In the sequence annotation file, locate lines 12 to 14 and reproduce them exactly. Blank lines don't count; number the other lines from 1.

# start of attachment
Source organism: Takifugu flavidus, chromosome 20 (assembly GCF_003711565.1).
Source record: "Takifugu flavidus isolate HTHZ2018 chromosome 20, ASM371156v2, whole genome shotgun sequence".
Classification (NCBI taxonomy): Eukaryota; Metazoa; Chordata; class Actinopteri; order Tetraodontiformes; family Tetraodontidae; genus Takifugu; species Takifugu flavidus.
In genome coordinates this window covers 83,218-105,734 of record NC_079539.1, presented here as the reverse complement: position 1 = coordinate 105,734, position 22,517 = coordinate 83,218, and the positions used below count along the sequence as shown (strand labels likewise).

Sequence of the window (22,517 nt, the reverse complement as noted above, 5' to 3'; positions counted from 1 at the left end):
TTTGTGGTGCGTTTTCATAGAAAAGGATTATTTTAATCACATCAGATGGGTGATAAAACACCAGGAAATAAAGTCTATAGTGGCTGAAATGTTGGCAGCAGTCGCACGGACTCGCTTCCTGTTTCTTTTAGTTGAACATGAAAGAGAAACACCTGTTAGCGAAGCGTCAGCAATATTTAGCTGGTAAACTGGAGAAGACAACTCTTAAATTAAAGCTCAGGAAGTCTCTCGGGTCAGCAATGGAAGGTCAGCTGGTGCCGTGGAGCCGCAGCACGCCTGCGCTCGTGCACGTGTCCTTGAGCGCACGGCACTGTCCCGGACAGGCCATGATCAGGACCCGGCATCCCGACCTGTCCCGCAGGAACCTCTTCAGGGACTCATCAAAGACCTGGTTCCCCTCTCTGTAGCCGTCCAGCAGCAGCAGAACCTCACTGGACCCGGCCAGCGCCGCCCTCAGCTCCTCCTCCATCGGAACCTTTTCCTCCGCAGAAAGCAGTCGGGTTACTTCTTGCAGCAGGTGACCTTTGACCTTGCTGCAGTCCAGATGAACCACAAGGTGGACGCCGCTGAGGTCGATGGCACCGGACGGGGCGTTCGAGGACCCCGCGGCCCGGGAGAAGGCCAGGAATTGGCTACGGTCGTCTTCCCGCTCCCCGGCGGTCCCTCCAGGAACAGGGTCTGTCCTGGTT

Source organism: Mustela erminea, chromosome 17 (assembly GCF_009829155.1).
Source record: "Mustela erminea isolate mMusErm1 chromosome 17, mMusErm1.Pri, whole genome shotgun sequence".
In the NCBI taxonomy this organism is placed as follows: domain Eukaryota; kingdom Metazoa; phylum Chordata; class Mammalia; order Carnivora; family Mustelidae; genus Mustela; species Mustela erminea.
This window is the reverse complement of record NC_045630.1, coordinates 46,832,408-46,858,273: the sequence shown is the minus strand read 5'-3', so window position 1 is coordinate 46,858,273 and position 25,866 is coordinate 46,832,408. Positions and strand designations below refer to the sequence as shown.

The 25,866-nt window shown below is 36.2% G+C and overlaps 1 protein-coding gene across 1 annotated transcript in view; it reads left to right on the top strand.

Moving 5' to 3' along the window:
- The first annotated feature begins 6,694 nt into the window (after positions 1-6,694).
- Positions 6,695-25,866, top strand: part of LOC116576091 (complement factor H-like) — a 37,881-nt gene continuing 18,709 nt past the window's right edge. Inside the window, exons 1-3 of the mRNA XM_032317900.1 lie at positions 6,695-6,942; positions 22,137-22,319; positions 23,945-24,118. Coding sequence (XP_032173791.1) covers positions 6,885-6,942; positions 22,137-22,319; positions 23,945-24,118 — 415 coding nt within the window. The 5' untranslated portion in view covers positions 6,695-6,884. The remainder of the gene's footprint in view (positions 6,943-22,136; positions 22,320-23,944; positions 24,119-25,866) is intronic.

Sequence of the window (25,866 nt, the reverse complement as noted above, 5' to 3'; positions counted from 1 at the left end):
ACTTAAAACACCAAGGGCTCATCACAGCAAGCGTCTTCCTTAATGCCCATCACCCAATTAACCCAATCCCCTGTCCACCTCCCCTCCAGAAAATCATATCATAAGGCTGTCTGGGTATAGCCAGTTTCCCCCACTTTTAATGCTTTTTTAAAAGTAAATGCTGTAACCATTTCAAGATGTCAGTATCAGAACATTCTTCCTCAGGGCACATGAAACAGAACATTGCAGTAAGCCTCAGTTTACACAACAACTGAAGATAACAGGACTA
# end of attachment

Moving 5' to 3' along the window:
- The first annotated feature begins 6,694 nt into the window (after positions 1-6,694).
- Positions 6,695-25,866, top strand: part of LOC116576091 (complement factor H-like) — a 37,881-nt gene continuing 18,709 nt past the window's right edge. Inside the window, exons 1-3 of the mRNA XM_032317900.1 lie at positions 6,695-6,942; positions 22,137-22,319; positions 23,945-24,118. Coding sequence (XP_032173791.1) covers positions 6,885-6,942; positions 22,137-22,319; positions 23,945-24,118 — 415 coding nt within the window. The 5' untranslated portion in view covers positions 6,695-6,884. The remainder of the gene's footprint in view (positions 6,943-22,136; positions 22,320-23,944; positions 24,119-25,866) is intronic.